The Princess Royal carried out a series of engagements yesterday, including the opening of a new hydrotherapy pool for injured jockeys, just 24 hours after returning from the other side of the world.
Princess Anne had been in South Korea for the just under two weeks, to support British athletes at the Winter Olympic Games in Pyeongchang. We reported on her attendance of the opening ceremony here.
One of the busiest members of the Royal family in 2017, who carried out 540 engagements last year, the 69-year-old Princess shows no sign of slowing down, as she visited Berkshire yesterday to officially open a renovated Oaksey House- a rehabilitation centre run by the Injured Jockeys Fund.
Princess Anne is patron of the club, and – wearing an appropriate horse brooch – was joined by its president, famed rider Sir AP McCoy, as she toured and opened the new facilities which include a hydrotherapy pool to help injured jockeys relax and recover from any injuries; the pool is named after the club’s president, and is located in the new treatment wing.
However, the pool is not just a standard swimming pool, it also has an underwater treadmill, massage hoses and special technology to monitor performance. The refurbished wing also includes a function room and a gym, which is three times larger than its predecessor. These facilities will also be open to members of the public.
McCoy said: “I am delighted to be here today and that the Injured Jockeys Fund is able to now provide these amazing facilities for jockeys both injured and riding. If I’d had this 20 years ago, I’d probably still be going now!”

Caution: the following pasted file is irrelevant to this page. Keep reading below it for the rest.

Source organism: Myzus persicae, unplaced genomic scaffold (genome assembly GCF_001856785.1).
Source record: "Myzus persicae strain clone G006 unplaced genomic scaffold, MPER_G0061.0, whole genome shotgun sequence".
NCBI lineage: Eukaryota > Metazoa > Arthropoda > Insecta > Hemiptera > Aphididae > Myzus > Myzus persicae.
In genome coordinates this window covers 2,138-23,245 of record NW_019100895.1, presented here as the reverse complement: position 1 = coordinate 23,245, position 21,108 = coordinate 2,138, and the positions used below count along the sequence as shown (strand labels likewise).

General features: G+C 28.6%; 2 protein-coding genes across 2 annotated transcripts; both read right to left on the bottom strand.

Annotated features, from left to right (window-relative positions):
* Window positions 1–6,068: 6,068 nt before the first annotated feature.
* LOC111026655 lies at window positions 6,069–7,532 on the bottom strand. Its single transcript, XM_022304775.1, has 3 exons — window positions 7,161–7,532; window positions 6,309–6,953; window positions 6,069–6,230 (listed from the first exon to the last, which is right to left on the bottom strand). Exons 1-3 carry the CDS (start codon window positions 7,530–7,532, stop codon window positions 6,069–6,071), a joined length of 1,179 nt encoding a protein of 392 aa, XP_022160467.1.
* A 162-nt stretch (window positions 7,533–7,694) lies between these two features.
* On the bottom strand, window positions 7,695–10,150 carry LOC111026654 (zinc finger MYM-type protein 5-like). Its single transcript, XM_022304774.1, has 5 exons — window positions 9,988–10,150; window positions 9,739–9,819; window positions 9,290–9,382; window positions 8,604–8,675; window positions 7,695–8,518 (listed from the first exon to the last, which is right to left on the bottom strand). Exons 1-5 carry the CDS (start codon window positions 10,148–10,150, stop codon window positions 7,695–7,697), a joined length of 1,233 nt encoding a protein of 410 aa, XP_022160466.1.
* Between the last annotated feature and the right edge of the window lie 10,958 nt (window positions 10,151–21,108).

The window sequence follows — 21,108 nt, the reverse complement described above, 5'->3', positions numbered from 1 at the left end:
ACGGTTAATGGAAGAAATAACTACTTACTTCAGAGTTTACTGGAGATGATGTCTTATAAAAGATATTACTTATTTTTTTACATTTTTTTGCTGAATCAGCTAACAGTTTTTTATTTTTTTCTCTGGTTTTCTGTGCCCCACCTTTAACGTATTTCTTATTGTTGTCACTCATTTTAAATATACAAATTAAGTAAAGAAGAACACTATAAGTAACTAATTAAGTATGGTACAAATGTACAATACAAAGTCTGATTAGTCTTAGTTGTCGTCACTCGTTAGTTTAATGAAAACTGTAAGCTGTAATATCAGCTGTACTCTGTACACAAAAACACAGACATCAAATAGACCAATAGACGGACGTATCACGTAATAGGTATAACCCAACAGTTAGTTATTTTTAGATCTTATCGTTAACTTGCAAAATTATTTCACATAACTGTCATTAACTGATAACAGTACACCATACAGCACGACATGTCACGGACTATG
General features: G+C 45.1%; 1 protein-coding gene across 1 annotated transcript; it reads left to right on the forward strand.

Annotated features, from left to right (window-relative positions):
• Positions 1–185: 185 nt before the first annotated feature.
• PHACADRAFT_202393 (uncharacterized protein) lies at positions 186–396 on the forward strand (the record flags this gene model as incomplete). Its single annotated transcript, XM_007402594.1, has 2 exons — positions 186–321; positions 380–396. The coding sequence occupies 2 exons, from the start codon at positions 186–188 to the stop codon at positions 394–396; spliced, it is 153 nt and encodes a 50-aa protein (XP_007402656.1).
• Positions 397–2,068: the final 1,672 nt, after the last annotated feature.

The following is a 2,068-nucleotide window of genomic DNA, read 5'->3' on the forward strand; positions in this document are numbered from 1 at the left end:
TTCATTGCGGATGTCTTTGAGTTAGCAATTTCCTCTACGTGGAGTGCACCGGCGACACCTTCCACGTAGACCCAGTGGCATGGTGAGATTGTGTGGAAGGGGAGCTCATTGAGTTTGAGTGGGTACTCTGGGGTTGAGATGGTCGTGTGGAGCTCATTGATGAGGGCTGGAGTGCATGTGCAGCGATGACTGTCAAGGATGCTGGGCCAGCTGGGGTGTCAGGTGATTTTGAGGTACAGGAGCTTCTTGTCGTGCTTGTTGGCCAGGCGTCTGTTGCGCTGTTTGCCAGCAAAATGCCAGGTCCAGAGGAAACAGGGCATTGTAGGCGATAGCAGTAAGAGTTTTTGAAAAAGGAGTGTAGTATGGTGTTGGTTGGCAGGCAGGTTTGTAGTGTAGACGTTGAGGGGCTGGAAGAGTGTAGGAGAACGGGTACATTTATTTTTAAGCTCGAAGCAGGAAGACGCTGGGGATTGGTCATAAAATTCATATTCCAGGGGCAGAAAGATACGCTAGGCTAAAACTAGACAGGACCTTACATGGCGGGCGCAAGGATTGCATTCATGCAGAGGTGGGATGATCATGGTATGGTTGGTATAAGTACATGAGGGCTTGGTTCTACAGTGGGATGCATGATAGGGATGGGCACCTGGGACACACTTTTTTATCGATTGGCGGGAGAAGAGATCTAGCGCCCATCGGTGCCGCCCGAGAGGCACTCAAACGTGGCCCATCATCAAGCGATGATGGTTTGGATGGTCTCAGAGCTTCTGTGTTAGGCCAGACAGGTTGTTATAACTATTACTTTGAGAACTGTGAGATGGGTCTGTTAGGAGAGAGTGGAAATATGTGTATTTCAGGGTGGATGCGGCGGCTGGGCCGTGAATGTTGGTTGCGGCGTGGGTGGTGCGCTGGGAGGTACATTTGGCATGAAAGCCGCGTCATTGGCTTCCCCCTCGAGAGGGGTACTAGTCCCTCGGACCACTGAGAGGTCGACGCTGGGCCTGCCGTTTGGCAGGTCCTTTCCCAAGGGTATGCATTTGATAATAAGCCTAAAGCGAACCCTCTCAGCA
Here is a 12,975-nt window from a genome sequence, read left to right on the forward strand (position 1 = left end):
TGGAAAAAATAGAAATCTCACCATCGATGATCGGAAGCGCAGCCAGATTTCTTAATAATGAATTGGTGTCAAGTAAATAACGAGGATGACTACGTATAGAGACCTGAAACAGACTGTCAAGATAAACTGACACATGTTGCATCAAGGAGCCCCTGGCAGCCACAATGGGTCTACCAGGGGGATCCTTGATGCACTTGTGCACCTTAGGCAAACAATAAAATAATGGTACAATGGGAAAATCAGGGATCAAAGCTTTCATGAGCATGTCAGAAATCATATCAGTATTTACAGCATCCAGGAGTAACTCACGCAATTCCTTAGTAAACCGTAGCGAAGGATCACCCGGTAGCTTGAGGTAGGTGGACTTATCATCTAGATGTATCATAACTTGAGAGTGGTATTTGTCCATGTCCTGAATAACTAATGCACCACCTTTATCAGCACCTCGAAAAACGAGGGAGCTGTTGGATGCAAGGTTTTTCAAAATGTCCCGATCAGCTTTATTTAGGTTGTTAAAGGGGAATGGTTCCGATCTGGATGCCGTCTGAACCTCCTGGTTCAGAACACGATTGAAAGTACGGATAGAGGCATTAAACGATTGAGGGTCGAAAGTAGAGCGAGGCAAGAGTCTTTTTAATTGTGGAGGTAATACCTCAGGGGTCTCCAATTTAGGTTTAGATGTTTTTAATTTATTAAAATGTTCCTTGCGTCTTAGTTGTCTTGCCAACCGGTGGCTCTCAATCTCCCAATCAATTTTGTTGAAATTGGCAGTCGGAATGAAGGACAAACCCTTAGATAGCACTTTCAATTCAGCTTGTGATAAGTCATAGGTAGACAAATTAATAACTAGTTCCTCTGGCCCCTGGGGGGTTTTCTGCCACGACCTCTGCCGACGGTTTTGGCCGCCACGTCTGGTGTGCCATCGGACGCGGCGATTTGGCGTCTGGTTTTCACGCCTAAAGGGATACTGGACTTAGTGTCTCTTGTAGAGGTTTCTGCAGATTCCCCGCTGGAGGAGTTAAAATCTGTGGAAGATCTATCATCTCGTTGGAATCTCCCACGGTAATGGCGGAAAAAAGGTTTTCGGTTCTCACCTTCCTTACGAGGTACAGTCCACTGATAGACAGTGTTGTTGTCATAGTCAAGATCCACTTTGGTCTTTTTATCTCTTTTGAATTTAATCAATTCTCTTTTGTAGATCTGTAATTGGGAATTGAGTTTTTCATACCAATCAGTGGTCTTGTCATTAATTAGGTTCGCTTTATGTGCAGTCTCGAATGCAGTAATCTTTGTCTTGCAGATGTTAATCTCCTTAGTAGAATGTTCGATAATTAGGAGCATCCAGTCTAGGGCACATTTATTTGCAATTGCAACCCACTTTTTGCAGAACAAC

The Queen’s daughter also spoke at the opening, praising the ‘phenomenal’ achievements of Oaksey House: “Having just come back from the Winter Olympics in South Korea, and seeing the injuries some other sportspeople such as snowboarders suffer, your brains could be picked and the skills you have could be of such benefit to a range of other sports.
“It seems extraordinary that Oaksey House opened only nine years ago. The knowledge achieved in that time has been phenomenal.”
The Injured Jockeys Fund helps ‘any rider who holds, or has held, a Professional or Amateur licence issued by the British Horseracing Authority including Apprentice, Conditional and Point-to-Point riders, including any spouse, partner, child or dependant they may have’.
After opening the new centre, Princess Anne travelled to London to attend a reception to mark the establishment of the Royal College of Paediatrics and Child Health’s new children’s research fund. The Princess is patron of the organisation.